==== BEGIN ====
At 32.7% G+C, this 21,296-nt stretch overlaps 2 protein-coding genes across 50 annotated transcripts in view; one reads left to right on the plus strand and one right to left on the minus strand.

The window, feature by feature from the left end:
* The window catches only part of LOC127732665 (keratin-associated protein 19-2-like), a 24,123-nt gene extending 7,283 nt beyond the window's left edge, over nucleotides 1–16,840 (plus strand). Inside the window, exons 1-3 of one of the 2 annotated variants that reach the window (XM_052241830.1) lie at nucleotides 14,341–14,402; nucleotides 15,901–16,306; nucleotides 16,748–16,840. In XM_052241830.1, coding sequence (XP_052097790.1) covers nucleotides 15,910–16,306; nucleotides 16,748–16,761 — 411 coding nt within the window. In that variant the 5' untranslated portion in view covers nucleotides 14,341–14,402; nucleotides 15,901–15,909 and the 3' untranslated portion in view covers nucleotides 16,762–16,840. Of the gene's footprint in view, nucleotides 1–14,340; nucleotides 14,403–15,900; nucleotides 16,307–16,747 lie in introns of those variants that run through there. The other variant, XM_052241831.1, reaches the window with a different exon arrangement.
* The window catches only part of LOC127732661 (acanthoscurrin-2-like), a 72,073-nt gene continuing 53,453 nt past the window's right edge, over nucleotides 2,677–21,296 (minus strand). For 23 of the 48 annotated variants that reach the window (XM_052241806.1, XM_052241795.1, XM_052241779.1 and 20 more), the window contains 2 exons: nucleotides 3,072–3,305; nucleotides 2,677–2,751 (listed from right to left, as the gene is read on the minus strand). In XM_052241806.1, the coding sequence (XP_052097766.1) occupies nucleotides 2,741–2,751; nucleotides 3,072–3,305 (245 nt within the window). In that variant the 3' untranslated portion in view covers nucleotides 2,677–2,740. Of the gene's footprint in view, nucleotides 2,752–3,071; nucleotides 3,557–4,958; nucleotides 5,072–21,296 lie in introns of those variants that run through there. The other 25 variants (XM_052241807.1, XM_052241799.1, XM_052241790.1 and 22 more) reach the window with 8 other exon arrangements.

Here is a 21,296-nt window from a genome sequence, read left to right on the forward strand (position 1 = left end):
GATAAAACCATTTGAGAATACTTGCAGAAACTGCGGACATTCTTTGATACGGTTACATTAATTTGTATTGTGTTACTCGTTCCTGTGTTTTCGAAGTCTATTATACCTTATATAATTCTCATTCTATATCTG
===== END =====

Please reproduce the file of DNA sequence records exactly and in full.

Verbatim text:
At 32.7% G+C, this 21,296-nt stretch overlaps 2 protein-coding genes across 50 annotated transcripts in view; one reads left to right on the plus strand and one right to left on the minus strand.

The window, feature by feature from the left end:
* The window catches only part of LOC127732665 (keratin-associated protein 19-2-like), a 24,123-nt gene extending 7,283 nt beyond the window's left edge, over nucleotides 1–16,840 (plus strand). Inside the window, exons 1-3 of one of the 2 annotated variants that reach the window (XM_052241830.1) lie at nucleotides 14,341–14,402; nucleotides 15,901–16,306; nucleotides 16,748–16,840. In XM_052241830.1, coding sequence (XP_052097790.1) covers nucleotides 15,910–16,306; nucleotides 16,748–16,761 — 411 coding nt within the window. In that variant the 5' untranslated portion in view covers nucleotides 14,341–14,402; nucleotides 15,901–15,909 and the 3' untranslated portion in view covers nucleotides 16,762–16,840. Of the gene's footprint in view, nucleotides 1–14,340; nucleotides 14,403–15,900; nucleotides 16,307–16,747 lie in introns of those variants that run through there. The other variant, XM_052241831.1, reaches the window with a different exon arrangement.
* The window catches only part of LOC127732661 (acanthoscurrin-2-like), a 72,073-nt gene continuing 53,453 nt past the window's right edge, over nucleotides 2,677–21,296 (minus strand). For 23 of the 48 annotated variants that reach the window (XM_052241806.1, XM_052241795.1, XM_052241779.1 and 20 more), the window contains 2 exons: nucleotides 3,072–3,305; nucleotides 2,677–2,751 (listed from right to left, as the gene is read on the minus strand). In XM_052241806.1, the coding sequence (XP_052097766.1) occupies nucleotides 2,741–2,751; nucleotides 3,072–3,305 (245 nt within the window). In that variant the 3' untranslated portion in view covers nucleotides 2,677–2,740. Of the gene's footprint in view, nucleotides 2,752–3,071; nucleotides 3,557–4,958; nucleotides 5,072–21,296 lie in introns of those variants that run through there. The other 25 variants (XM_052241807.1, XM_052241799.1, XM_052241790.1 and 22 more) reach the window with 8 other exon arrangements.

Here is a 21,296-nt window from a genome sequence, read left to right on the forward strand (position 1 = left end):
GATAAAACCATTTGAGAATACTTGCAGAAACTGCGGACATTCTTTGATACGGTTACATTAATTTGTATTGTGTTACTCGTTCCTGTGTTTTCGAAGTCTATTATACCTTATATAATTCTCATTCTATATCTG